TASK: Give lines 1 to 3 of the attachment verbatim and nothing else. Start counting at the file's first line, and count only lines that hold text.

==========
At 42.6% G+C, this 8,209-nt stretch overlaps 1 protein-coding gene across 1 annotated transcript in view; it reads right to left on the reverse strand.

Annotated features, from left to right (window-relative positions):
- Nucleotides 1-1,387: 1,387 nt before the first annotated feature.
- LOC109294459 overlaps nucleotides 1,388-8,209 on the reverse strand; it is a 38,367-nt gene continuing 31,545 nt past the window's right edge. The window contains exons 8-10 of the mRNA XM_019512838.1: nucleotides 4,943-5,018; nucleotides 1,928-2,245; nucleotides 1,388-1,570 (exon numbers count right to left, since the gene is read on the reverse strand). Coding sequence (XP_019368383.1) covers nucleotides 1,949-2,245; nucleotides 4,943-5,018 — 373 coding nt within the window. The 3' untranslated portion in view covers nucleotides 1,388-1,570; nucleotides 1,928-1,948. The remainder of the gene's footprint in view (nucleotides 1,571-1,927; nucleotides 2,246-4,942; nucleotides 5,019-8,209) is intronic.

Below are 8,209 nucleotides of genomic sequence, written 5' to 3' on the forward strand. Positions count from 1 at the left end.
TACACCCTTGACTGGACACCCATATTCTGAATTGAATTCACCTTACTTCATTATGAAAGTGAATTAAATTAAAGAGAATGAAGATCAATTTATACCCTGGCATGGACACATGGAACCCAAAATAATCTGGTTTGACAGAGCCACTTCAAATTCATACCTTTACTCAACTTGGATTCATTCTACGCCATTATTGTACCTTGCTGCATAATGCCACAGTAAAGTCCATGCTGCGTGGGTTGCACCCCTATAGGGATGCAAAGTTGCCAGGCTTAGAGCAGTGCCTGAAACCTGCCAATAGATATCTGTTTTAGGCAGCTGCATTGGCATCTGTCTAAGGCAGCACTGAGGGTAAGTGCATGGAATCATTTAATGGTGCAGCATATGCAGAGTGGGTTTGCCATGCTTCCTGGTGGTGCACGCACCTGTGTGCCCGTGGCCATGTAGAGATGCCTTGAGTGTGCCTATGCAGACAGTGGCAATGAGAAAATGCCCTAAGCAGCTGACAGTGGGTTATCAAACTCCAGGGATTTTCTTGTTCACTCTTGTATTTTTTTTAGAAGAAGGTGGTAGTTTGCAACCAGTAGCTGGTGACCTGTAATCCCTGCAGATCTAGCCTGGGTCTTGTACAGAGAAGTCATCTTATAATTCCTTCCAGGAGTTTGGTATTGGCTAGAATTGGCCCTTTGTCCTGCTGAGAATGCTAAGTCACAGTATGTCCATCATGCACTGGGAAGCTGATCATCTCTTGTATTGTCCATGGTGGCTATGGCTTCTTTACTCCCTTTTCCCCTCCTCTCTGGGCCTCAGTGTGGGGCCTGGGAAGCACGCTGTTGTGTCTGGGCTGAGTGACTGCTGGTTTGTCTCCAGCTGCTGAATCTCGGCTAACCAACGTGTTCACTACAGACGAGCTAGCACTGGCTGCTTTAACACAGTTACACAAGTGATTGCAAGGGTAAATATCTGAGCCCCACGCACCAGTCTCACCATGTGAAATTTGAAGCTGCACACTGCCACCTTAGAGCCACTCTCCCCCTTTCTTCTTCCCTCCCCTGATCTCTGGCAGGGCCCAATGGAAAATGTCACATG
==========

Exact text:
At 42.6% G+C, this 8,209-nt stretch overlaps 1 protein-coding gene across 1 annotated transcript in view; it reads right to left on the reverse strand.

Annotated features, from left to right (window-relative positions):
- Nucleotides 1-1,387: 1,387 nt before the first annotated feature.